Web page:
The Department of Energy (DOE) plans to roll out an enterprise risk management framework that would provide cybersecurity data about the agency in one place and enable better information sharing between departments.

“The enemy isn’t a hacker in the basement,” Micah Czigan, director of the Integrated Joint Cybersecurity Coordination Center for DOE, said at FCW’s Big Issues Conference on Nov. 1. “The enemy is a world power nation-state.”

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Czigan said that the increase in cybersecurity threats has caused the need for a single dashboard for cybersecurity data for DOE. When the dashboard detects a problem, the goal is for the IT specialists to communicate back and forth with the specific system’s administrator to get the problem resolved.

As DOE has worked to comply with the Continuous Diagnostics and Mitigation Program (CDM), Czigan has learned the importance of having one-on-one conversations with the leadership of different departments in order to explain how CDM will benefit their individual missions. Czigan said that the CDM team also has to be receptive to feedback when tools aren’t working.

“You’re going to do this because I said so doesn’t work very well,” Czigan said. “You can’t just say here is this tool that’s going to work for everybody because it doesn’t.”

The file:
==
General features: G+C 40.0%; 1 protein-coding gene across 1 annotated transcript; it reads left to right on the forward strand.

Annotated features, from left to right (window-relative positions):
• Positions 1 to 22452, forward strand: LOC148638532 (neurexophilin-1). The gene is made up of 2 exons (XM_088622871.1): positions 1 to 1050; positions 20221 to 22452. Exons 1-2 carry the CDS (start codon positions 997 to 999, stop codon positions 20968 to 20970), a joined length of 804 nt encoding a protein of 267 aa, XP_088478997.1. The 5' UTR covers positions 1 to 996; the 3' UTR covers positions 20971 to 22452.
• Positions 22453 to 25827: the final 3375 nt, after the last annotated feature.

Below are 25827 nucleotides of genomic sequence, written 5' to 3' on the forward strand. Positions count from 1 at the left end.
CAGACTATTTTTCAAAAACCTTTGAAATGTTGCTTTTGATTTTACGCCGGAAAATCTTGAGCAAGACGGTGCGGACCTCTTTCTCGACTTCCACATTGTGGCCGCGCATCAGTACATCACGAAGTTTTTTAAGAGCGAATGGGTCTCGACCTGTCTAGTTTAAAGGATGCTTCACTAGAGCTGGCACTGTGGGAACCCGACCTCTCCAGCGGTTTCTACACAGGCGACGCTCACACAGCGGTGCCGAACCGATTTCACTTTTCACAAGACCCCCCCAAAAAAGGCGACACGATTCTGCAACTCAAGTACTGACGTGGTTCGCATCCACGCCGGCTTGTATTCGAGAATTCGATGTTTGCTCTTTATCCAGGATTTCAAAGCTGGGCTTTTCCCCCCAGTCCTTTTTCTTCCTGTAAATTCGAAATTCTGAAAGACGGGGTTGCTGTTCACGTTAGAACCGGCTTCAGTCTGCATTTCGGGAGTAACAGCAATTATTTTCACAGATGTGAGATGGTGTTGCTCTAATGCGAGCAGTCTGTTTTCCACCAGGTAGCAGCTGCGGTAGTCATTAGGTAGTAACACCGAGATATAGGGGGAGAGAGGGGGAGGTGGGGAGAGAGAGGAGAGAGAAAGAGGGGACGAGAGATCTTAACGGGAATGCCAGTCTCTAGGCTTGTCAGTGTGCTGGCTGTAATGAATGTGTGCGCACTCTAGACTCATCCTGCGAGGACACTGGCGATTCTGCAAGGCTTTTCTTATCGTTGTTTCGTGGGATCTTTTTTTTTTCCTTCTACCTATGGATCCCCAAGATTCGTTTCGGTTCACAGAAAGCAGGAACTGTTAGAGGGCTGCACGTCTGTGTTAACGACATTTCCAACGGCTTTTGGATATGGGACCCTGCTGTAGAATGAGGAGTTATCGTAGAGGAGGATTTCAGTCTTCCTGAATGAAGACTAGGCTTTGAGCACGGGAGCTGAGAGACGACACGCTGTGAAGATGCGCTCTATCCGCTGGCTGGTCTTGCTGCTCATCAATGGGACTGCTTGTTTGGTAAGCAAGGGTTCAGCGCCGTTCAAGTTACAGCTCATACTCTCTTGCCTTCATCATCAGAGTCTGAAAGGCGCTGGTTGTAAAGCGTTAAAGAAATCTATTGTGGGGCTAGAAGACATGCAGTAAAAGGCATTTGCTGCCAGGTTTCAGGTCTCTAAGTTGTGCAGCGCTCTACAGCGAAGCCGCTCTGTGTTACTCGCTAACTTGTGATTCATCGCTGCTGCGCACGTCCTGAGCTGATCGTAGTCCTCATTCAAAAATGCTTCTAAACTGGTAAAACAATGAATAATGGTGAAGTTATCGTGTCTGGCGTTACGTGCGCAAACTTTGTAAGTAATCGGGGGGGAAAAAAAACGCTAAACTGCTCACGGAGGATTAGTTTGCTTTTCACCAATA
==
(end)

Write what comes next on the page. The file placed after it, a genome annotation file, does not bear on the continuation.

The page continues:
Willie Crenshaw Jr., program executive for CDM and Risk Management at the Office of the Chief Information Officer for NASA, said that IT teams need to ensure that the agency isn’t just following CDM because it’s mandated, but because the agency recognizes the importance of strengthening its cybersecurity.

“No one likes change,” Crenshaw said. “It’s like pulling teeth. If you don’t pull it out then it’s going to get harder to get out. Then they’ll have to put you asleep to pull it out.”

Crenshaw said that he’s experienced success by showing agency employees that the IT team is there to help them accomplish their mission. For example, the IT team wants to help NASA scientists share their research papers.

“You have to be wired to say ‘yes,’ ” Crenshaw said. “Security is not about saying ‘no.’ ”

Crenshaw said that the fact that hackers are getting smarter requires vendors to build systems more securely.

“We have to keep the momentum,” Crenshaw said. “It’s like a football game.”

Crenshaw said that NASA has been working on training system administrators on the new tools, rewriting IT policies, changing the reporting process to ensure that the leadership knows about cybersecurity problems right away, and focusing on risk management so that the agency can prevent attacks before they happen.

“Cyber is a lot more hostile than it used to be,” Crenshaw said.

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Morgan Lynch
Morgan Lynch
Morgan Lynch is a Staff Reporter for MeriTalk covering Federal IT and K-12 Education.